You go online and purchase a diamond ring. You pay with your credit card. Your card is debited but the ring never arrives. There was a fire in the company’s warehouse and your ring was destroyed. Can you get your money back?
The answer to this question in halacha depends on who is the legal owner of the ring at the time of the fire in the warehouse. If you, the buyer, are deemed to be the owner at that time, then it is your loss. If, however, the seller is deemed the owner, it is the seller’s loss.
This of course leads to another question. At what point does the ownership of a purchased article transfer from seller to buyer? According to Torah law, ma’ot konot, ownership, passes to the buyer at the time the buyer pays the seller for the purchased item. The rabbis, however, legislated that the transfer of ownership occurs at the point of time when the purchaser takes physical possession of the purchased item – meshichah konah.
The situation described above is the very reason for this rabbinic legislation. The rabbis were concerned that if ownership passes with payment, then in the event of a fire at the seller’s premises the seller would have no interest in saving the purchased article from destruction. Why should he? The article no longer belongs to the seller and under Torah law the loss is for the buyer. In order to discourage this attitude and motivate the seller to salvage the property, the rabbis legislated that ownership passes when the buyer takes physical possession of the purchased property.
Does this lead us immediately to the conclusion that in the above situation you get your money back?
It depends on how one understands this rabbinic legislation. Are the rabbis saying that without the buyer taking physical possession of the purchased article, ownership does not pass from seller to buyer and there is no sale at all? Or do they mean that ownership does in fact pass to the buyer and that there is a completed sale, but that until the buyer takes physical possession of the item, both seller and buyer can renege on the transaction and rescind the sale?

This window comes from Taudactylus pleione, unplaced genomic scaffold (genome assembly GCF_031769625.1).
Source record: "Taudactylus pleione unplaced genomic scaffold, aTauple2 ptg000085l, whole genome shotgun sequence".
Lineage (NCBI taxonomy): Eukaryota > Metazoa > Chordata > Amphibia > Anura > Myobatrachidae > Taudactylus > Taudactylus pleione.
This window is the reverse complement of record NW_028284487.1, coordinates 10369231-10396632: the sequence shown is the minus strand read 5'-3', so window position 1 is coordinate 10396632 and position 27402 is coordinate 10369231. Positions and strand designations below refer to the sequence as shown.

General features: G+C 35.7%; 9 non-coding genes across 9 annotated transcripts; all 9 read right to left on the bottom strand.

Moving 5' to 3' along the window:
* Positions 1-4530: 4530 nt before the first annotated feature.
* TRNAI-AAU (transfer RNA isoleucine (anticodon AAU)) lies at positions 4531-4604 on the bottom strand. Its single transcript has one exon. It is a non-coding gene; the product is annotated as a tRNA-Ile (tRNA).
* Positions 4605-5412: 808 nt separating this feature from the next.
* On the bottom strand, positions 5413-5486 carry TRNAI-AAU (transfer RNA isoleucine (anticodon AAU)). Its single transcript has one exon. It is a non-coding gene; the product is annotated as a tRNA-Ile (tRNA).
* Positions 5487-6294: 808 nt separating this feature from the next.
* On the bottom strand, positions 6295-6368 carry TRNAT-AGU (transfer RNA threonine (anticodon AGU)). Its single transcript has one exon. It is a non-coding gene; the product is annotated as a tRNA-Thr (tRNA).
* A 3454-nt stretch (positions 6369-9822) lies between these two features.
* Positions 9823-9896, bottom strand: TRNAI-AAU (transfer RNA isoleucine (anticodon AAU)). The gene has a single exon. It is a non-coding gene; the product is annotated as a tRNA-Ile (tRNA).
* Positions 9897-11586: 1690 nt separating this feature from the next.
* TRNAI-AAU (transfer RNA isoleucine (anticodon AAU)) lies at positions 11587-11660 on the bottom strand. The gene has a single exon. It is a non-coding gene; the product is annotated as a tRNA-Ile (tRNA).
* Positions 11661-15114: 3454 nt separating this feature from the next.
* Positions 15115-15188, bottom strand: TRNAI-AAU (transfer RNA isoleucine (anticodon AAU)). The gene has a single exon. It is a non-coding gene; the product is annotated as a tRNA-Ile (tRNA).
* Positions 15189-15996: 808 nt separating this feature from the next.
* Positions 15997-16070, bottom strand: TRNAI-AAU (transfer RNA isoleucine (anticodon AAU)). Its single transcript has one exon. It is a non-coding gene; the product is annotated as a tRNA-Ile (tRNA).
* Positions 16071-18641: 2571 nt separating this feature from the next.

If the first interpretation is correct, it follows that you get your money back because the item that was destroyed was not yours and the seller who cannot deliver the diamond ring must now return your money. This is the opinion of the Rambam, the Shulchan Aruch, and the Rif.
If the second interpretation is correct, then unless the buyer or the seller rescinded the transaction before the fire, the ownership of the article remains with the buyer and you are not entitled to your money back. This is the opinion of The Baal Hamaor, the Ramban, and, according to some, Rashi.
If the purpose of this rabbinic legislation is to motivate the seller to salvage the property for the benefit of the buyer, how is this achieved according to the second opinion quoted above? What incentive does the seller have to salvage the object from fire if, at the end of the day, the loss is for the buyer? The answer is that the seller does have an incentive to do so. The incentive lies in the very right of the seller to back out of the transaction prior to the taking of possession by the buyer.
Let us assume, by way of illustration, that the price of diamonds on the diamond exchange rises after the buyer pays for the diamond but before the buyer takes possession. The seller now has the right under this rabbinic legislation to renege on the sale and sell the diamond to someone else at a higher price. It is this right of rescission that gives the seller an economic interest in the property and that motivates him to salvage the article from the fire.
In view of the fact that the halacha generally follows the opinion of the Shulchan Aruch, you would be entitled to your money back.